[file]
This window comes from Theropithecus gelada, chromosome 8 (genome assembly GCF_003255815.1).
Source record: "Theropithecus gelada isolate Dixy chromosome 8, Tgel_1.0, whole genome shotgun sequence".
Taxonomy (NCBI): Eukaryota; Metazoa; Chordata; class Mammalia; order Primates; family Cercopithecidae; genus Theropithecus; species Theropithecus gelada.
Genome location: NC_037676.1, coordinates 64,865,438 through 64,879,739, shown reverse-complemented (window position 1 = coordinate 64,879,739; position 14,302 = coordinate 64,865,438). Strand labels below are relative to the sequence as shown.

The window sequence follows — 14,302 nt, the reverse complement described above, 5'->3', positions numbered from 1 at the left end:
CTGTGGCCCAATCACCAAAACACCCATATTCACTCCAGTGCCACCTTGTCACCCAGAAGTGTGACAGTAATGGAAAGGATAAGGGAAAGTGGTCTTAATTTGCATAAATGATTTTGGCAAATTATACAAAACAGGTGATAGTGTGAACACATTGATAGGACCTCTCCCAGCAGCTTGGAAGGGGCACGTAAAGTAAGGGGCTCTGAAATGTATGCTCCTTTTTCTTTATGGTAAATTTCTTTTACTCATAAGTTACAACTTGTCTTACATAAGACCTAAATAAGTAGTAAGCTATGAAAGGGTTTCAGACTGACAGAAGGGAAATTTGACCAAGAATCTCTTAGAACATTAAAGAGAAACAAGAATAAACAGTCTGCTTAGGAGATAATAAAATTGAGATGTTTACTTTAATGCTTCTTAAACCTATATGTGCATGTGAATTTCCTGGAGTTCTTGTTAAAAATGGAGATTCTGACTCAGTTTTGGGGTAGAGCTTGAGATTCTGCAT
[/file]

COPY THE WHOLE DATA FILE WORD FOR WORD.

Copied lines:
This window comes from Theropithecus gelada, chromosome 8 (genome assembly GCF_003255815.1).
Source record: "Theropithecus gelada isolate Dixy chromosome 8, Tgel_1.0, whole genome shotgun sequence".
Taxonomy (NCBI): Eukaryota; Metazoa; Chordata; class Mammalia; order Primates; family Cercopithecidae; genus Theropithecus; species Theropithecus gelada.
Genome location: NC_037676.1, coordinates 64,865,438 through 64,879,739, shown reverse-complemented (window position 1 = coordinate 64,879,739; position 14,302 = coordinate 64,865,438). Strand labels below are relative to the sequence as shown.

The window sequence follows — 14,302 nt, the reverse complement described above, 5'->3', positions numbered from 1 at the left end:
CTGTGGCCCAATCACCAAAACACCCATATTCACTCCAGTGCCACCTTGTCACCCAGAAGTGTGACAGTAATGGAAAGGATAAGGGAAAGTGGTCTTAATTTGCATAAATGATTTTGGCAAATTATACAAAACAGGTGATAGTGTGAACACATTGATAGGACCTCTCCCAGCAGCTTGGAAGGGGCACGTAAAGTAAGGGGCTCTGAAATGTATGCTCCTTTTTCTTTATGGTAAATTTCTTTTACTCATAAGTTACAACTTGTCTTACATAAGACCTAAATAAGTAGTAAGCTATGAAAGGGTTTCAGACTGACAGAAGGGAAATTTGACCAAGAATCTCTTAGAACATTAAAGAGAAACAAGAATAAACAGTCTGCTTAGGAGATAATAAAATTGAGATGTTTACTTTAATGCTTCTTAAACCTATATGTGCATGTGAATTTCCTGGAGTTCTTGTTAAAAATGGAGATTCTGACTCAGTTTTGGGGTAGAGCTTGAGATTCTGCAT